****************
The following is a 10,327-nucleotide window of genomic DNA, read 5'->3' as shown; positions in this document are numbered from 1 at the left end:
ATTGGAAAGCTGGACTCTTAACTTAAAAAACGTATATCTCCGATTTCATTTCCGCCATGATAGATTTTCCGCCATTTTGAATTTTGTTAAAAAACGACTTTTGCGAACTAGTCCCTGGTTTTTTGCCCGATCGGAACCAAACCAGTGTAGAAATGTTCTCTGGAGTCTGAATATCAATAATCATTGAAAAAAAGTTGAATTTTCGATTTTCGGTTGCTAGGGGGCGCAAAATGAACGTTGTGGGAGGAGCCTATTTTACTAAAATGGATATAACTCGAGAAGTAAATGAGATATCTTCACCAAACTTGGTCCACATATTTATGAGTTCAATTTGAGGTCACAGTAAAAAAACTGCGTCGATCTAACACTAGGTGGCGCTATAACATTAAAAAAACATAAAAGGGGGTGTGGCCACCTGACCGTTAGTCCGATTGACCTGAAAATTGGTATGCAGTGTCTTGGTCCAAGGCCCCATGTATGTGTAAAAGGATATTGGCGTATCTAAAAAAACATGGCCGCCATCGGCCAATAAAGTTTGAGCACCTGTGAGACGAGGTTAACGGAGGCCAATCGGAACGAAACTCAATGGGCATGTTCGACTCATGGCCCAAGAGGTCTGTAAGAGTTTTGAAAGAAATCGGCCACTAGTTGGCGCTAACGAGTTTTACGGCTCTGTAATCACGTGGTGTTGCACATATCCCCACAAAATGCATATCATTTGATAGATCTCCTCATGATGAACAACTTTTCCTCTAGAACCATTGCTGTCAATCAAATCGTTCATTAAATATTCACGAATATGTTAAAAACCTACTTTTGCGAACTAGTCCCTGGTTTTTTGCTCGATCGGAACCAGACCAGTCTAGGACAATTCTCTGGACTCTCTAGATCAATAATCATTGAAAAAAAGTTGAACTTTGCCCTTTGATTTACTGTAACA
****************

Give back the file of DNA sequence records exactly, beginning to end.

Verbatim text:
The following is a 10,327-nucleotide window of genomic DNA, read 5'->3' as shown; positions in this document are numbered from 1 at the left end:
ATTGGAAAGCTGGACTCTTAACTTAAAAAACGTATATCTCCGATTTCATTTCCGCCATGATAGATTTTCCGCCATTTTGAATTTTGTTAAAAAACGACTTTTGCGAACTAGTCCCTGGTTTTTTGCCCGATCGGAACCAAACCAGTGTAGAAATGTTCTCTGGAGTCTGAATATCAATAATCATTGAAAAAAAGTTGAATTTTCGATTTTCGGTTGCTAGGGGGCGCAAAATGAACGTTGTGGGAGGAGCCTATTTTACTAAAATGGATATAACTCGAGAAGTAAATGAGATATCTTCACCAAACTTGGTCCACATATTTATGAGTTCAATTTGAGGTCACAGTAAAAAAACTGCGTCGATCTAACACTAGGTGGCGCTATAACATTAAAAAAACATAAAAGGGGGTGTGGCCACCTGACCGTTAGTCCGATTGACCTGAAAATTGGTATGCAGTGTCTTGGTCCAAGGCCCCATGTATGTGTAAAAGGATATTGGCGTATCTAAAAAAACATGGCCGCCATCGGCCAATAAAGTTTGAGCACCTGTGAGACGAGGTTAACGGAGGCCAATCGGAACGAAACTCAATGGGCATGTTCGACTCATGGCCCAAGAGGTCTGTAAGAGTTTTGAAAGAAATCGGCCACTAGTTGGCGCTAACGAGTTTTACGGCTCTGTAATCACGTGGTGTTGCACATATCCCCACAAAATGCATATCATTTGATAGATCTCCTCATGATGAACAACTTTTCCTCTAGAACCATTGCTGTCAATCAAATCGTTCATTAAATATTCACGAATATGTTAAAAACCTACTTTTGCGAACTAGTCCCTGGTTTTTTGCTCGATCGGAACCAGACCAGTCTAGGACAATTCTCTGGACTCTCTAGATCAATAATCATTGAAAAAAAGTTGAACTTTGCCCTTTGATTTACTGTAACA